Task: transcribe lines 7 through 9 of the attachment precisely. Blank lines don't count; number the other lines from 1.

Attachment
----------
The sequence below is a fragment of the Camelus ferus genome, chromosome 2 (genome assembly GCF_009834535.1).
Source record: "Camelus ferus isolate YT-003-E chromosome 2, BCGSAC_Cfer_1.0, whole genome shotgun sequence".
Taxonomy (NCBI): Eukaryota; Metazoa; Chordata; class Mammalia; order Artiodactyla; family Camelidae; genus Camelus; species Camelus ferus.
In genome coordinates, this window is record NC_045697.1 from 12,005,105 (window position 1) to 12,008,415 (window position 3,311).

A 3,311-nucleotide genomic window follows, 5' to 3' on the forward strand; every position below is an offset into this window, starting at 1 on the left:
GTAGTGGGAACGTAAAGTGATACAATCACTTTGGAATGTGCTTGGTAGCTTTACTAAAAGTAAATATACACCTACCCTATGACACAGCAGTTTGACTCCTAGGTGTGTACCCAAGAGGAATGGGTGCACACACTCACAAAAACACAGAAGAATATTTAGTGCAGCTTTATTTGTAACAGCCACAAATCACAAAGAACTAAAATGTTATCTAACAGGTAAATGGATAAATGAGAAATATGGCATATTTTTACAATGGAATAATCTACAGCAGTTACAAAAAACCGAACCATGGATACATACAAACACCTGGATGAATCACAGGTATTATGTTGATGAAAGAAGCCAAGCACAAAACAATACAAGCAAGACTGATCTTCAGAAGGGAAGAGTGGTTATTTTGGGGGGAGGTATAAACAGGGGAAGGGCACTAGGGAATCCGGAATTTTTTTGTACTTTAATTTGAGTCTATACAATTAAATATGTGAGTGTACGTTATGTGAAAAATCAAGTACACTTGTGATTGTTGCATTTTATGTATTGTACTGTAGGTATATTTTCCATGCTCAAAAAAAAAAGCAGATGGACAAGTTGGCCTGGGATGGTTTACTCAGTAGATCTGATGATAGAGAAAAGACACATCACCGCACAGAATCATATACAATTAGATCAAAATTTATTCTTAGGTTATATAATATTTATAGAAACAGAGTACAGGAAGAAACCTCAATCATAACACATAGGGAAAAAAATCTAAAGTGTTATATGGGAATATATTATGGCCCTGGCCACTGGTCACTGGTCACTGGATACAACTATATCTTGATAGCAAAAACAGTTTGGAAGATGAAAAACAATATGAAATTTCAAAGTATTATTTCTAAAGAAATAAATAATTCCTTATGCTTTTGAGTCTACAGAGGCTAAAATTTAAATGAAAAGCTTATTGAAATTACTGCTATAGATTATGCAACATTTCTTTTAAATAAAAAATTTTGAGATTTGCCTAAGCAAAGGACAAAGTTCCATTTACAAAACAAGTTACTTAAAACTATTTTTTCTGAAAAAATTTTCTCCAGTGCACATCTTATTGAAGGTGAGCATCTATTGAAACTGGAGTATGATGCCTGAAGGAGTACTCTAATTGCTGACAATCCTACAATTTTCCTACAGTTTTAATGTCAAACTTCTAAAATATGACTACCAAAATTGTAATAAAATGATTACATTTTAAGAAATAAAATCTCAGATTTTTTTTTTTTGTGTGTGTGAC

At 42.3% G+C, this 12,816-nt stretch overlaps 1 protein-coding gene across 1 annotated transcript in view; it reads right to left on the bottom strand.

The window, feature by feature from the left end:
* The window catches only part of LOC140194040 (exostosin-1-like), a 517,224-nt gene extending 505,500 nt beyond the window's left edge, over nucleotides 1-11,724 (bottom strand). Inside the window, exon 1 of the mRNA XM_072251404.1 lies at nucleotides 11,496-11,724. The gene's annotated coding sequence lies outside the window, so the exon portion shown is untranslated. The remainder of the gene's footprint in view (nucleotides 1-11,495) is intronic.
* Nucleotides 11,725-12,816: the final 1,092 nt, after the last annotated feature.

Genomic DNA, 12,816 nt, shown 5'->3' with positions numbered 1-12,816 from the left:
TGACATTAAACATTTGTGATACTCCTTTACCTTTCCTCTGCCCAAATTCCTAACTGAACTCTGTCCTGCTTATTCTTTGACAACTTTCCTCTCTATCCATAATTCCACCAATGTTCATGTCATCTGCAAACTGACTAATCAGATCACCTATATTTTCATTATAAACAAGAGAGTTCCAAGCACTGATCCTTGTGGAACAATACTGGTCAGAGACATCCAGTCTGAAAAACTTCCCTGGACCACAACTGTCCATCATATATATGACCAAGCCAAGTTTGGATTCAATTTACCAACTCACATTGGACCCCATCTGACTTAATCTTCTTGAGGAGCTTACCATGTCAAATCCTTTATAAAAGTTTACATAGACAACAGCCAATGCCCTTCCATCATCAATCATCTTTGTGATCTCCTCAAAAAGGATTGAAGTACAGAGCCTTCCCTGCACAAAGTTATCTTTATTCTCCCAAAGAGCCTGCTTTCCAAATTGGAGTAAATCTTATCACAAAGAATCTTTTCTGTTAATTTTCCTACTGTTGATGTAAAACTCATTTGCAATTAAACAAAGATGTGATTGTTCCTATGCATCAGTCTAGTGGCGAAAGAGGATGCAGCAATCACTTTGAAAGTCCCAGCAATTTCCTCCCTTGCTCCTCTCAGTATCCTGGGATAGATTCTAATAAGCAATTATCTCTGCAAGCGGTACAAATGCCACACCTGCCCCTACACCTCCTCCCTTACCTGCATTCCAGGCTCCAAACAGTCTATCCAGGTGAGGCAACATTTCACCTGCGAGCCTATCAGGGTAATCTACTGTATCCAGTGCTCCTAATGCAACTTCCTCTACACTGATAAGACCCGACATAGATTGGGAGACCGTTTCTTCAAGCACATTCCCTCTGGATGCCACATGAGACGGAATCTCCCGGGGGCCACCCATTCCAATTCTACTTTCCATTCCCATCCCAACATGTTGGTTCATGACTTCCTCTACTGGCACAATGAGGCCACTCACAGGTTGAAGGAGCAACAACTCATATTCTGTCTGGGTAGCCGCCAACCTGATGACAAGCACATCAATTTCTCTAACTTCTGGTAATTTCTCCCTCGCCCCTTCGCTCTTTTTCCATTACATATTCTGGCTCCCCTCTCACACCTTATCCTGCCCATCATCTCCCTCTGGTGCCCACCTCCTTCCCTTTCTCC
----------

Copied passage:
At 42.3% G+C, this 12,816-nt stretch overlaps 1 protein-coding gene across 1 annotated transcript in view; it reads right to left on the bottom strand.

The window, feature by feature from the left end:
* The window catches only part of LOC140194040 (exostosin-1-like), a 517,224-nt gene extending 505,500 nt beyond the window's left edge, over nucleotides 1-11,724 (bottom strand). Inside the window, exon 1 of the mRNA XM_072251404.1 lies at nucleotides 11,496-11,724. The gene's annotated coding sequence lies outside the window, so the exon portion shown is untranslated. The remainder of the gene's footprint in view (nucleotides 1-11,495) is intronic.